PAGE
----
The Hispanic Cultural Center of Idaho represents a victory over the discrimination that Hispanics have historically faced in southern Idaho, where they have played an underappreciated role in the development of the state’s agriculture economy. The center is intended to generate Hispanic pride through a mission to “recognize, celebrate, and preserve Latino arts, heritage, culture, and values,” and this is emphasized in the building’s use of bold form, scale, color.
Drawn to agricultural jobs in the late 1940s, many early Idaho Hispanics came to the state through the U.S./Mexican “bracero” program that allowed Idaho farmers to employ Mexican nationals to work in seasonal agricultural employment. The program rapidly expanded and, sadly evoking the plight of many nineteenth-century immigrants, these Mexicans faced prejudice and injustice, most visibly in the deplorable conditions of work camps and poorly maintained low-income rental districts. As the migrants began to settle and establish citizenship, there was a need to correct misrepresentations and create a focal point for civic pride.
The cultural center fronts Lakeview Park, Nampa’s oldest and most established planned public outdoor greenspace. Prominent in the park is a large 300 x 100–foot rose garden, which the Hispanic Cultural Center squarely faces, not unlike many civic buildings in Mexico. Here, as the Houston-based architects acknowledge, the center’s liberal use of color, scale, and water is influenced by the work of Ricardo Legorreta, the Mexican modernist who celebrated ancient and modern Mexican architecture through overscaled primary geometries accented with bold colors and water features.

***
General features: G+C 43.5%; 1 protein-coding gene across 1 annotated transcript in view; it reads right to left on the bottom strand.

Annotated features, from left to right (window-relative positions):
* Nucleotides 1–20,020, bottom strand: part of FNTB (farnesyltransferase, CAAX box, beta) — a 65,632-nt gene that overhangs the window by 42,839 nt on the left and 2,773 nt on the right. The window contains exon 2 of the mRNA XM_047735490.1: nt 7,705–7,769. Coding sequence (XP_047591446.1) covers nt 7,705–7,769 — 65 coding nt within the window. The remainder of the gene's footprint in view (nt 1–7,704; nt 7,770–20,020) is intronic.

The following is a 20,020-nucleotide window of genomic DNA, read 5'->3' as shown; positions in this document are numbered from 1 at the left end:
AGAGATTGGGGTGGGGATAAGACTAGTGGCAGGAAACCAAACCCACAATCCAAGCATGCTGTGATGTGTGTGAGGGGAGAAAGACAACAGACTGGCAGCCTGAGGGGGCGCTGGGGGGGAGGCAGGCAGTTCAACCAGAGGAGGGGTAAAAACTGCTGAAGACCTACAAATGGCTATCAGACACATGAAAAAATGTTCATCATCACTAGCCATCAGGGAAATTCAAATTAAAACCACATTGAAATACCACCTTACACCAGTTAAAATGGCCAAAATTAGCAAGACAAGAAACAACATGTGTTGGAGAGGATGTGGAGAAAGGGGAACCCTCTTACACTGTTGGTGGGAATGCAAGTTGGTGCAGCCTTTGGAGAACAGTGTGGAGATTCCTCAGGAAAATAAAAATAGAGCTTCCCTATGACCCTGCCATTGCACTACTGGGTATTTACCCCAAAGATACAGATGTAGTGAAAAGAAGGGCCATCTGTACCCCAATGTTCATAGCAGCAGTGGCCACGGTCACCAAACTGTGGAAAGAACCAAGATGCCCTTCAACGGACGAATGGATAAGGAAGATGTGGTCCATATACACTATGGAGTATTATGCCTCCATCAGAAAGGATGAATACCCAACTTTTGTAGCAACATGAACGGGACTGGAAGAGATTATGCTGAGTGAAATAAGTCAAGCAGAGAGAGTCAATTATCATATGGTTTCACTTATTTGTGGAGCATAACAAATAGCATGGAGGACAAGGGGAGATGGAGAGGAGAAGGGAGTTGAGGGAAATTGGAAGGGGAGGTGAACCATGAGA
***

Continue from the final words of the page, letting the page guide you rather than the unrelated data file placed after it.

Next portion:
The influence of Legorreta is evident in the enormous two-and-a-half-story, purple cylindrical entry porch set within a water moat. Oversized purple columns, offset by the moat, define an arcade along the southern side of the entry. The columns partially slip into the upper facade, a characteristic that departs from Legorreta’s designs. Located on the opposite side of the entry cylinder, giant blue rectangular masses define the remainder of the colonnade and balance out the southern arcade of columns.
Inside, the grand, two-story entrance hall completes the exterior cylindrical entry with a color scheme of red earth tone balconies and blue columns set in front of bright yellow walls. This space serves as a central gathering space for the classrooms, offices, and convention room. Two large-scale murals located on the first and second floor celebrate the rural farming culture of Hispanics in the United States. Alma Gomez’s more traditional mural draws from the Mexican mural tradition of the 1920s–1940s and highlights Hispanics dressed in various attire suited for work in the fields, recreation in the countryside, and ceremonial celebrations such as weddings and the Day of the Dead. Bobby Gaytan’s graffiti mural displays family life and religion in a small Hispanic town. In both murals, Our Lady of Guadalupe occupies the center. Together the murals counterbalance the building’s more abstract qualities. Due to lack of funds, a planned library was never completed but space and structural support for books and shelving are already in place.
With its bold shapes and colors the Idaho Hispanic Cultural Center demonstrates the strength of the state’s Hispanic community as it has emerged from invisibility to cultural respect.
Bugatsch, Rick. Interview by Carlos Auces. Nampa, ID, March 26, 2015.
Mercier, Laurie, and Simon-Smolinski, C . Idaho’s Ethnic Heritage: Historical Overviews. Boise: Idaho Ethnic Heritage Project, 1990.
“Workshops to spread info on immigration plan.” Idaho Statesman (Boise), November 26, 2014.